Some felt Britain could not produce a thermonuclear device but work continued with a failed thermonuclear device in 1956 (the same year as Suez) until in late 1957 the British demonstrated that they had produced a different (according to some reports superior) Teller – Ulam typed system. This resulted in the Americans changing tack and sharing technology with the British which reduced the latter’s expenses. Either way it was clear that Britain had a functioning high yield thermonuclear weapon and the ability to produce warheads as needed.
The British also went on to develop weapons systems to deliver these bombs. The initial Vickers Valiant longrange strategic bomber was supplemented and replaced by the Avro Vulcan and Handley Page Victor. The theory during the 1950s was that nuclear bombers would fly at high altitude to Russia and drop traditional free fall nuclear bombs. The Victor could actually fly higher and with a larger bomb load than the Vulcan. However, after Gary Powers’ U2 was shot down by a missile in 1960 whilst over central Russia, it became clear that Soviet air defence could stop high altitude bombers – this eventually led to the abandonment of the American XB-70 Valkyrie programme. Instead the emphasis switched to low level attacks.
Fortuitously the Vulcan proved extremely adept at this role and along with the Blackburn Buccaneer both the RAF and Royal Navy’s Fleet Air Arm had the capability to launch nuclear bombing missions entirely independently of the Americans. The efficacy of the weapons systems was demonstrated in 1960 when as part of a war game eight Vulcans “attacked” the USA and Canada (four from Scotland and four from Bermuda). A Canadian fighter “shot down” one of the Scottish Vulcans but the other seven “destroyed” New York, Chicago and Washington. The RAF repeated the trick in 1961 whilst the Buccaneers proved uncatchable even into the 1970s in part due to their low flying (being essentially ekranoplans at low level). One Buccaneer broke a telegraph wire in the Nevada desert with its tail whilst climbing (in other words they routinely flew below 30 feet).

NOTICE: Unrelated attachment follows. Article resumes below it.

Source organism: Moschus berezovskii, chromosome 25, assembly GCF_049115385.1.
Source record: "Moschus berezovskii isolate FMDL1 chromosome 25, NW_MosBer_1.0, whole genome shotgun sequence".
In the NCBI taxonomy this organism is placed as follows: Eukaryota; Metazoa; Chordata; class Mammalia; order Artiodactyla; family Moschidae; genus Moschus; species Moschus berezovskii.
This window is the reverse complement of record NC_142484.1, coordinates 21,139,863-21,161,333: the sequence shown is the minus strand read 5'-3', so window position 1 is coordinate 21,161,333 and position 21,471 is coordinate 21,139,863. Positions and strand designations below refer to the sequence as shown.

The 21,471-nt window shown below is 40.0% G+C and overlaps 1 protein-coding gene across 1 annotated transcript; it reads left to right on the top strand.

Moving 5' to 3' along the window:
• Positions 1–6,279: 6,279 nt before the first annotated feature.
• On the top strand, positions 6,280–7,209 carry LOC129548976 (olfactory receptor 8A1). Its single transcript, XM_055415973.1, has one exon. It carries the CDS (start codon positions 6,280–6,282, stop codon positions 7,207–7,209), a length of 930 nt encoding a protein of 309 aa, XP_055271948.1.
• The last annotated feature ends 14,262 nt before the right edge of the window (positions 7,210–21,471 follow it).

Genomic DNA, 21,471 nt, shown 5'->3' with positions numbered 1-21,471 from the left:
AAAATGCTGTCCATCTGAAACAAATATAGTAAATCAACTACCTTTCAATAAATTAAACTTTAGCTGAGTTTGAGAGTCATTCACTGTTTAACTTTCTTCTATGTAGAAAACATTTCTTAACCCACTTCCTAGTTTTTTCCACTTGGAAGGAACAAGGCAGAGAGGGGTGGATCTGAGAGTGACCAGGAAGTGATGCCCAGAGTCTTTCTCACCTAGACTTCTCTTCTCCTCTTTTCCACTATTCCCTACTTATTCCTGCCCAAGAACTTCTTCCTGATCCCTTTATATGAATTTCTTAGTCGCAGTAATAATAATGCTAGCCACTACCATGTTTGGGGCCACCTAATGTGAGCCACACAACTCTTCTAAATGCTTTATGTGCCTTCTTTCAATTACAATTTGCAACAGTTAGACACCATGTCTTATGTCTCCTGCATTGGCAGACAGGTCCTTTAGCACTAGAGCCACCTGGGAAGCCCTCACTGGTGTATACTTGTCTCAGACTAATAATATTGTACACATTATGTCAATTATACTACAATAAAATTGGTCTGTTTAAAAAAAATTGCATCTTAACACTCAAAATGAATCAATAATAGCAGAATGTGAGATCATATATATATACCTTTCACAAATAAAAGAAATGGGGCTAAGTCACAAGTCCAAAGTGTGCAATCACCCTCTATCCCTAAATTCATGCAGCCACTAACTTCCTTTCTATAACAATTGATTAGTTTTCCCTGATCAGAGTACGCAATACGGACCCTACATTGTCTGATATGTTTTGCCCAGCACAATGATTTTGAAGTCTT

As such the independent nuclear deterrent was credible in the 1960s. By the later 1960s, however, nuclear deterrence was increasingly moving towards missiles. Technology allowed bombers to be shot down in sufficient numbers to make it more difficult to achieve reliable destruction of the enemy. In addition preemptive strikes could destroy the bombers on the ground. As such the Russians and Americans increasingly diversified into nuclear armed missiles which would fly either as cruise missiles or else fly into low earth orbit before reentering the atmosphere to hit their targets. The British looked at land based missiles and at either their own or American plane launched missiles but eventually like the French opted for submarine launched ballistic missiles.